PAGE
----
A programme set in one room, with two or three characters, and no external drama, no background scenes, and almost no movement from either character, could have been unbearable to watch. But through some stunning acting, a simply remarkable script, and an absorbing aesthetic, it’s static nature is replaced by the dynamic confusion of emotions and manipulation from all sides. It looks constantly stunning, shot on film – a treat for television watching – and is directed with an amazing subtlety. To top it off, the use of music is equally compelling. Each episode is almost entirely without a soundtrack, but for the tiniest, almost undetectable moment midway through, and then once more at the end. The music that’s used is perfect, and used so sparingly that it becomes a moment of relief, rather than a manipulative device to falsify emotion.

Of the four cases, Sophie’s is the most compelling, to me at least. A petulant teenage girl could have been a horrible mistake, but she is written with such intelligence, and performed with an honesty like no other teenager on television. It is agony to know what must be going on for her, and to watch Paul knowing what’s going on for her, but his not being able to say it. To say it would be to lose her forever. In her second episode she arrives soaking wet from the rain. Paul’s wife Kate (played by the endlessly brilliant Michelle Forbes) helps her to get changed into some of their own teenage daughter’s clothes (something she cannot do on her own with two broken arms). At the end of the episode, when she helps her put her own, now dry clothes back on, as she reaches her arms up to remove the t-shirt, instead Sophie puts her arms around Kate’s neck and desperately hugs her. It’s a moment of pure agony.

Best of all is Byrne, speaking in his own Irish accent, calm and constantly smart. Each client tries their best to veer him off the path they want to avoid, each attempting to manipulate him in their own way. He remains resolute, but you can tell his patience is wearing down. He is tired, there are problems with Kate, and some of these clients are incredibly unpleasant. In the first episode with Jake and Amy, Paul loses his control for one moment, immediately recomposing himself, but the significant damage already done, and more importantly, his own defenses badly weakened. It’s enough to drive him back to Gina, to seek help.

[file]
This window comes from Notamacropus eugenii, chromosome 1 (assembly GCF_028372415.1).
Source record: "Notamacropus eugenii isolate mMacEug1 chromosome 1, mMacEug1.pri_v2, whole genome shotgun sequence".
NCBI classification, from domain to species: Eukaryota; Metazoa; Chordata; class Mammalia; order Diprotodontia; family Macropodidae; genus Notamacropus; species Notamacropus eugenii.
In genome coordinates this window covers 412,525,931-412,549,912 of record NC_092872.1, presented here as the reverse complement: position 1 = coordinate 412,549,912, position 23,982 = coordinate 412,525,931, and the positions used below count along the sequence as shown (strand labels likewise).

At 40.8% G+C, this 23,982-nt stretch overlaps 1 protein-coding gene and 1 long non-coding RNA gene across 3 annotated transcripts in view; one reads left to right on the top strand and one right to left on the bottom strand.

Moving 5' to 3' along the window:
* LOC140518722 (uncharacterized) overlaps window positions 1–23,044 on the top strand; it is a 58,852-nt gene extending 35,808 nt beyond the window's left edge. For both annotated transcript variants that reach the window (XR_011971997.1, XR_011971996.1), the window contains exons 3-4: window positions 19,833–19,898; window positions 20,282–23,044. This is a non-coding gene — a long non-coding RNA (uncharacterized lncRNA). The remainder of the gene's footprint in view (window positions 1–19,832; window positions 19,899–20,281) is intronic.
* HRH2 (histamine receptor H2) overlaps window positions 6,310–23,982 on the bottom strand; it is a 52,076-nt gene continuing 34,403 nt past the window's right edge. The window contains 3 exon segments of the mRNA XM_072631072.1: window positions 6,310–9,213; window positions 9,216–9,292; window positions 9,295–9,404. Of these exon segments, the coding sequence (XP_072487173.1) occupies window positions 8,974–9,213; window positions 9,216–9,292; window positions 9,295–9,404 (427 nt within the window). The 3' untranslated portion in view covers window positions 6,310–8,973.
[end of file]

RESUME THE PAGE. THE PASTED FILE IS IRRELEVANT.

There are six weeks of this scheduled, although I have no idea how many have been written pre-strike. Presumably they are all complete, or it would seem unlikely HBO would go ahead with the project. It’s based on an Israeli programme called Be’Tipul, which is currently in its second season. The first ran for 45 episodes, meaning that presumably HBO’s briefer 30 will have a lot of material to work with, and thus hopefully not run out of steam.

At this point, it’s one of the most compelling and fantastic programmes I’ve ever watched.

2 Comments for this entry

  • km

    I had a total crush on him after Stigmata. Wow, I’m odd.

  • Steve W

    “There are very few programmes that are compellingly brilliant from the very beginning […] I’m struggling to name any other than Slings & Arrows.”

    You don’t think The West Wing hit the ground running? One of the few shows to do so, I admit. Even Firefly took four or so episodes to really get into the swing of things. And Slings and Arrows didn’t quite gel from the get-go for me either. Some episodes, mainly towards the beginning, were marred by direction which betrayed a lack of trust in the intelligence of its audience, but more importantly, a lack of trust in the great writing.